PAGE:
Thursday, January 28, 2010

CitizenKid: Thinking in Terms of a Village

This is the final post about the Kids Can Press series, CitizenKid. CitizenKid is "A collection of books that inform children about the world and inspire them to be better global citizens."

We're featuring the CitizenKid series because one of the CitizenKid authors, David J. Smith, author of the books reviewed in this post, will be at the February 20, 2010 Dublin Literacy Conference.

The theme of this year's conference, our 21st, is "Celebrating 21st Century Literacies." From the NCTE Position Statement on 21st Century Literacies, we know that "Twenty-first century readers and writers need to
  • Develop proficiency with the tools of technology
  • Build relationships with others to pose and solve problems collaboratively and cross-culturally
  • Design and share information for global communities to meet a variety of purposes
  • Manage, analyze and synthesize multiple streams of simultaneous information
  • Create, critique, analyze, and evaluate multi-media texts
  • Attend to the ethical responsibilities required by these complex environments"
There will certainly be authors and presenters at the conference whose topics deal with the tools of technology, multi-media texts, and information management. Just as important, there will be a focus on relationships, cross-cultural collaboration, and the global community.

We hope you'll consider joining us for the day on February 20 at the Dublin Literacy Conference. Come meet David J. Smith and hear him speak! You can find registration information here.

If the World Were a Village
by David J. Smith
illustrated by Shelagh Armstrong
Kids Can Press, 2002

Cross-cultural problem solving and global information sharing are among the 21st Century Literacies we need to help our students (and likely ourselves) to develop. Yet how to impart in our students an understanding of the world when it is so huge and varied and incomprehensibly complex?

David J. Smith has one answer: reduce the world's population of 6 billion and some to a village of 100 that mathematically represents the world in a more understandable way.

Nationalities: Of the 100 people in the village, 61 are from Asia; 5 are from Canada and the United States.

Languages: More than half the people in the village speak just 8 languages, even though there are almost 6000 languages in the village of 100. "If you could say hello in these 8 languages, you could greet well over half the people in the village." That sounds like a fine place to start!

Food: Along with sheep, goats, cows, pigs, camels and horses, the global village has 189 chickens -- nearly twice as many as the people in the village!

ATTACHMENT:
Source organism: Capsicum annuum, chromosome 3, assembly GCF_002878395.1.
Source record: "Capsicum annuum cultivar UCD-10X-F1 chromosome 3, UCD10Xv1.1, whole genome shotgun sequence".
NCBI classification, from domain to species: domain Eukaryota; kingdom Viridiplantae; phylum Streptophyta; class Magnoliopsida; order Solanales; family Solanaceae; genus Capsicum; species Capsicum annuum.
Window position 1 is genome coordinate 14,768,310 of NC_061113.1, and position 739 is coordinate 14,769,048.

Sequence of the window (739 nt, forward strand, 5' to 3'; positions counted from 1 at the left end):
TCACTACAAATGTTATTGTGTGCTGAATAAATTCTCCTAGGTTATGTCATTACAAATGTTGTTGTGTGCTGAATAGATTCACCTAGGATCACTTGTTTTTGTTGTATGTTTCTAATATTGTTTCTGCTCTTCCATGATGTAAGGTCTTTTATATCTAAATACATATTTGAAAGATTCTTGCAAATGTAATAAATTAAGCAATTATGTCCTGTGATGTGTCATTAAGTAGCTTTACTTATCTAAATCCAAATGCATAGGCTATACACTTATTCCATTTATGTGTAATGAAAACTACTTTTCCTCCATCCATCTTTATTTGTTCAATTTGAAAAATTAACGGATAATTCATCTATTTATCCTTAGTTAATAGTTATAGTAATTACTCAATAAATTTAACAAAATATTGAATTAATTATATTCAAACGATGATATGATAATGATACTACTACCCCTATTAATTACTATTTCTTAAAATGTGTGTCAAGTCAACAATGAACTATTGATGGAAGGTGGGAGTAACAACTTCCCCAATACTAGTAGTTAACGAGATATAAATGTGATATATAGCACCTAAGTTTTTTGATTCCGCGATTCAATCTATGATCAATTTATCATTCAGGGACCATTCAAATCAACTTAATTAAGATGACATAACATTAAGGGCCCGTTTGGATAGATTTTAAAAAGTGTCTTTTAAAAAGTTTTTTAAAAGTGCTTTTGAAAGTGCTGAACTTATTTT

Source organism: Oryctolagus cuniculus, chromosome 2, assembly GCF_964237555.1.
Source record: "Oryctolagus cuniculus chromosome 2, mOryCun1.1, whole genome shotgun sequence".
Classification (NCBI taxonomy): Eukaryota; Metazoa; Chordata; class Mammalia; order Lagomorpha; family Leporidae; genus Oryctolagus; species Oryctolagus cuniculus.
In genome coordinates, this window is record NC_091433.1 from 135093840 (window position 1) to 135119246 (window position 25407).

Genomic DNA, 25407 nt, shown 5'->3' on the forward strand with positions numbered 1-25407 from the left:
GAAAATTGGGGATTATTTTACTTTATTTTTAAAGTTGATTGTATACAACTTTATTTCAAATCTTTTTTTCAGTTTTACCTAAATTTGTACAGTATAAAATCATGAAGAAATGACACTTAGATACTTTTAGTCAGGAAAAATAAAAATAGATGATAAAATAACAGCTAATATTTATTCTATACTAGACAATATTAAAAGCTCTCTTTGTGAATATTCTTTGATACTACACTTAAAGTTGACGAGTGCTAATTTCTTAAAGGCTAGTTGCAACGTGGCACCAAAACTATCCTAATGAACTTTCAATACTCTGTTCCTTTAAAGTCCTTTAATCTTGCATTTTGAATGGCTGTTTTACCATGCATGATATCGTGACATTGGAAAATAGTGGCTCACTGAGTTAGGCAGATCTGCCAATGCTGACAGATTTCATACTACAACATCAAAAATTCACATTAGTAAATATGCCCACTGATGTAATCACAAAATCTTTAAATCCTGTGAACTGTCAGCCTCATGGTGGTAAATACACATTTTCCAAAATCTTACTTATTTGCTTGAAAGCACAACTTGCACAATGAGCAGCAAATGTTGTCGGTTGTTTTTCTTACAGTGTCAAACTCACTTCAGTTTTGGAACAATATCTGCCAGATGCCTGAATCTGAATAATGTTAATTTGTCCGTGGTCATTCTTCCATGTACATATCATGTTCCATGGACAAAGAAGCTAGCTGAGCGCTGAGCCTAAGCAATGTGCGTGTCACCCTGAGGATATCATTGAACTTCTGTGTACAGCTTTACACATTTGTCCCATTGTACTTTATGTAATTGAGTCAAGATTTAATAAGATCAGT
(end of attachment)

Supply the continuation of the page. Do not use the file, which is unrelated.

But here's where some really hard discussions can start to take place. Although there is plenty of food in the village, it is not distributed equally. 60 of the 100 people in the village are always hungry. Only 24 always have enough to eat. Whoa.

Other "whoa" moments are likely to occur when you read about the air and water, school and literacy, money and possessions, and electricity. We (in the United States) have so much, and yet we represent such a small part of the village.

Smith includes notes for adults about teaching "world-mindedness." A strong sense of world geography is the starting place, and he recommends connecting learning with doing.

If America Were a Village
by David J. Smith
illustrated by Shelagh Armstrong
Kids Can Press, 2009

If you want to start a little closer to home helping your students to think about where they fit into a bigger picture, this is the book for you. The "chapters" or "topics" are a bit different than those in If The World Were A Village, and they are presented as questions: "Who are we?", "Where do we come from?", "What do we own?", etc. In lots of the sections, interesting historical comparisons are made.

For example, in "Where do we come from?" we learn that "If the America of today were a village of 100: 15 would be of German ancestry, 11 would be of Irish ancestry, 9 African, 9 English, 7 Mexican, 6 Italian, 3 Polish, 3 French, 3 Native American, 2 Scottish, 2 Dutch, 2 Norwegian, 1 Scotch-Irish, and 1 Swedish." In 1790, those numbers would have been very different. At that time, "53 would have come from England, 19 from Africa (most of them slaves), 11 from Scotland and Ireland and 7 from Germany." We teach about immigration trends in American history, but thinking in terms of the village of 100 makes history come to life.

As with If The World Were A Village, reading this book with your students will bring up hard realities and hard questions. We are a rich nation -- how do we share our wealth? We use more energy and water than any other nation -- how can we slow this down and be more responsible world citizens? We have a great variety of cultures and religions and lifestyles in our country --how can we be more accepting of others? A new immigrant to the United States arrives every 27 seconds -- what are we doing to make them feel welcome?

We hope you've enjoyed this week's posts on the CitizenKid series from Kids Can Press. What a great collection of books to have in your classroom and to use to open the walls of your classroom and let the world in.

If the World Were A Village
If America Were A Village

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